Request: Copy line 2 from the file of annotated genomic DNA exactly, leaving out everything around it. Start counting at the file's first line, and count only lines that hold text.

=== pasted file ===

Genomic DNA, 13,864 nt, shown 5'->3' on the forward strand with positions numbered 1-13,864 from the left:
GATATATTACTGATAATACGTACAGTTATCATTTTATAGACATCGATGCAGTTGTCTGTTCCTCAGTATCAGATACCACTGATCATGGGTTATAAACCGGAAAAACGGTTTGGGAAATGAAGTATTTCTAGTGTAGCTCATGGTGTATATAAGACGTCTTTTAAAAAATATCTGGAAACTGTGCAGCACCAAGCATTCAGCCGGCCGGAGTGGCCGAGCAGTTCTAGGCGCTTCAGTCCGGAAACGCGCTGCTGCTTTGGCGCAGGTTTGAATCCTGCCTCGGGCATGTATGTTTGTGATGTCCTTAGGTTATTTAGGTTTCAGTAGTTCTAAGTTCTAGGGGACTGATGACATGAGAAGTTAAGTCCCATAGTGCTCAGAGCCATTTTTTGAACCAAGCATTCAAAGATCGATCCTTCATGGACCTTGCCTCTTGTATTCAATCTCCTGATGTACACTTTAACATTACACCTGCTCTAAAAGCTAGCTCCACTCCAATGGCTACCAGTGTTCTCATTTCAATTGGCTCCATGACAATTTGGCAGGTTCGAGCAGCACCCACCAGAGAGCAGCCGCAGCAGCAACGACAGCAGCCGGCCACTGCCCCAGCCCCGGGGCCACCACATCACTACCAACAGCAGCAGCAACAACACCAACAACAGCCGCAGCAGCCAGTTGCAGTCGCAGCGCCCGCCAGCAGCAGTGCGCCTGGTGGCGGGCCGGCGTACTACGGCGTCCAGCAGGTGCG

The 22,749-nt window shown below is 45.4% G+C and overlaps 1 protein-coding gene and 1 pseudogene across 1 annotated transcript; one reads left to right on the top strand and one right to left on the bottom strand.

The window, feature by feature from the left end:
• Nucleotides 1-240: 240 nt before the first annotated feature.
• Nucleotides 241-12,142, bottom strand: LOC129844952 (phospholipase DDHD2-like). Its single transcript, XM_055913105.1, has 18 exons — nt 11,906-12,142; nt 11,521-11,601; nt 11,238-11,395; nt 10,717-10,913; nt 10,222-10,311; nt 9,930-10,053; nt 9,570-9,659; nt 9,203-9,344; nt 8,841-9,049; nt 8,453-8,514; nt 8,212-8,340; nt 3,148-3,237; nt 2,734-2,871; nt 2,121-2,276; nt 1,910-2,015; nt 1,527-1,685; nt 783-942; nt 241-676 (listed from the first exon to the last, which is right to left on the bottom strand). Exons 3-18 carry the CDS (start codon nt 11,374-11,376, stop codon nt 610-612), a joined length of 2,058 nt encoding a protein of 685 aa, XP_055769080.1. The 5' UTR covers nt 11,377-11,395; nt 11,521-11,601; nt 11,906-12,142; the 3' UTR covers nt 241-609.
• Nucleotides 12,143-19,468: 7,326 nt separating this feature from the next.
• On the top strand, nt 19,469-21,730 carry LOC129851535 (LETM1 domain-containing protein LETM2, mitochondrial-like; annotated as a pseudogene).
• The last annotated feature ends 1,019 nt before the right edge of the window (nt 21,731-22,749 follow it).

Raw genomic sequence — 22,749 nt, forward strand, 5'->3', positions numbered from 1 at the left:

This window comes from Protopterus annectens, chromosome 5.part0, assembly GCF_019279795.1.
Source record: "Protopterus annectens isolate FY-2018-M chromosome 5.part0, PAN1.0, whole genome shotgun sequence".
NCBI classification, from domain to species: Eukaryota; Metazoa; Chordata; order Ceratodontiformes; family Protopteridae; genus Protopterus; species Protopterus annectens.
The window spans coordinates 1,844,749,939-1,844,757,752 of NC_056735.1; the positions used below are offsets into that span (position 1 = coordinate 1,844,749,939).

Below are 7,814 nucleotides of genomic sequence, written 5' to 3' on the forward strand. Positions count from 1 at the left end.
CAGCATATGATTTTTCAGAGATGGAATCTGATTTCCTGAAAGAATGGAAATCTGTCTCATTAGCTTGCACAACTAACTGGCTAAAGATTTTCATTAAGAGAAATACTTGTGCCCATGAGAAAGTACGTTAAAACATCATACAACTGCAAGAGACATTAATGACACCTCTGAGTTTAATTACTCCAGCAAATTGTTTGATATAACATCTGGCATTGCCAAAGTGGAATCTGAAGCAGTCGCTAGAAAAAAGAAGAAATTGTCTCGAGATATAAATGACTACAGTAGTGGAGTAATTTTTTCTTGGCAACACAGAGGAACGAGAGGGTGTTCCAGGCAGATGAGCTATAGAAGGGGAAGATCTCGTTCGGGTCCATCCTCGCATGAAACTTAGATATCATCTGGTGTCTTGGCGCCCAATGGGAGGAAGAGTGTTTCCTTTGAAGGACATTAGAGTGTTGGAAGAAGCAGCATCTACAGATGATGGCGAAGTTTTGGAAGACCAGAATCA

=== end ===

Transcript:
GATATATTACTGATAATACGTACAGTTATCATTTTATAGACATCGATGCAGTTGTCTGTTCCTCAGTATCAGATACCACTGATCATGGGTTATAAACCGGAAAAACGGTTTGGGAAATGAAGTATTTCTAGTGTAGCTCATGGTGTATATAAGACGTCTTTTAAAAAATATCTGGAAACTGTGCAGCACCAAGCATTCAGCCGGCCGGAGTGGCCGAGCAGTTCTAGGCGCTTCAGTCCGGAAACGCGCTGCTGCTTTGGCGCAGGTTTGAATCCTGCCTCGGGCATGTATGTTTGTGATGTCCTTAGGTTATTTAGGTTTCAGTAGTTCTAAGTTCTAGGGGACTGATGACATGAGAAGTTAAGTCCCATAGTGCTCAGAGCCATTTTTTGAACCAAGCATTCAAAGATCGATCCTTCATGGACCTTGCCTCTTGTATTCAATCTCCTGATGTACACTTTAACATTACACCTGCTCTAAAAGCTAGCTCCACTCCAATGGCTACCAGTGTTCTCATTTCAATTGGCTCCATGACAATTTGGCAGGTTCGAGCAGCACCCACCAGAGAGCAGCCGCAGCAGCAACGACAGCAGCCGGCCACTGCCCCAGCCCCGGGGCCACCACATCACTACCAACAGCAGCAGCAACAACACCAACAACAGCCGCAGCAGCCAGTTGCAGTCGCAGCGCCCGCCAGCAGCAGTGCGCCTGGTGGCGGGCCGGCGTACTACGGCGTCCAGCAGGTGCG